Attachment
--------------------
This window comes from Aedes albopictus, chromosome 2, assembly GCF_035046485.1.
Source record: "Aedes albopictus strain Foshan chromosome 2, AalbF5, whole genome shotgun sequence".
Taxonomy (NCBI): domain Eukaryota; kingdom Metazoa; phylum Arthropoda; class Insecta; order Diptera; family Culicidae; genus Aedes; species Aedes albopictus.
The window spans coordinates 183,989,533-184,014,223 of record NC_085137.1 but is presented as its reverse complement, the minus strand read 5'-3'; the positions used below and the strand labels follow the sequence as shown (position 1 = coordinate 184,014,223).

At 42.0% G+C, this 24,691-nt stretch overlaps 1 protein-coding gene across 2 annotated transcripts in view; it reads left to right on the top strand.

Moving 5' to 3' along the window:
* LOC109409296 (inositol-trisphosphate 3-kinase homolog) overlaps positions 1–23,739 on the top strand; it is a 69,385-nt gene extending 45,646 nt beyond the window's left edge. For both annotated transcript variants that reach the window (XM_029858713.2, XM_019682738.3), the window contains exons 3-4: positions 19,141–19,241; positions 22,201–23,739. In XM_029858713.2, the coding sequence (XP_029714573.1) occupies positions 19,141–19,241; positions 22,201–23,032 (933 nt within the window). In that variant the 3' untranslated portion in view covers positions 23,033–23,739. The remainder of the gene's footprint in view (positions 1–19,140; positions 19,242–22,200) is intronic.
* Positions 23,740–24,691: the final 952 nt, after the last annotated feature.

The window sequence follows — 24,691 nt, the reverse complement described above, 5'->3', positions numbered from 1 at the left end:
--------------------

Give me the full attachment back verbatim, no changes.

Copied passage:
This window comes from Aedes albopictus, chromosome 2, assembly GCF_035046485.1.
Source record: "Aedes albopictus strain Foshan chromosome 2, AalbF5, whole genome shotgun sequence".
Taxonomy (NCBI): domain Eukaryota; kingdom Metazoa; phylum Arthropoda; class Insecta; order Diptera; family Culicidae; genus Aedes; species Aedes albopictus.
The window spans coordinates 183,989,533-184,014,223 of record NC_085137.1 but is presented as its reverse complement, the minus strand read 5'-3'; the positions used below and the strand labels follow the sequence as shown (position 1 = coordinate 184,014,223).

At 42.0% G+C, this 24,691-nt stretch overlaps 1 protein-coding gene across 2 annotated transcripts in view; it reads left to right on the top strand.

Moving 5' to 3' along the window:
* LOC109409296 (inositol-trisphosphate 3-kinase homolog) overlaps positions 1–23,739 on the top strand; it is a 69,385-nt gene extending 45,646 nt beyond the window's left edge. For both annotated transcript variants that reach the window (XM_029858713.2, XM_019682738.3), the window contains exons 3-4: positions 19,141–19,241; positions 22,201–23,739. In XM_029858713.2, the coding sequence (XP_029714573.1) occupies positions 19,141–19,241; positions 22,201–23,032 (933 nt within the window). In that variant the 3' untranslated portion in view covers positions 23,033–23,739. The remainder of the gene's footprint in view (positions 1–19,140; positions 19,242–22,200) is intronic.
* Positions 23,740–24,691: the final 952 nt, after the last annotated feature.

The window sequence follows — 24,691 nt, the reverse complement described above, 5'->3', positions numbered from 1 at the left end: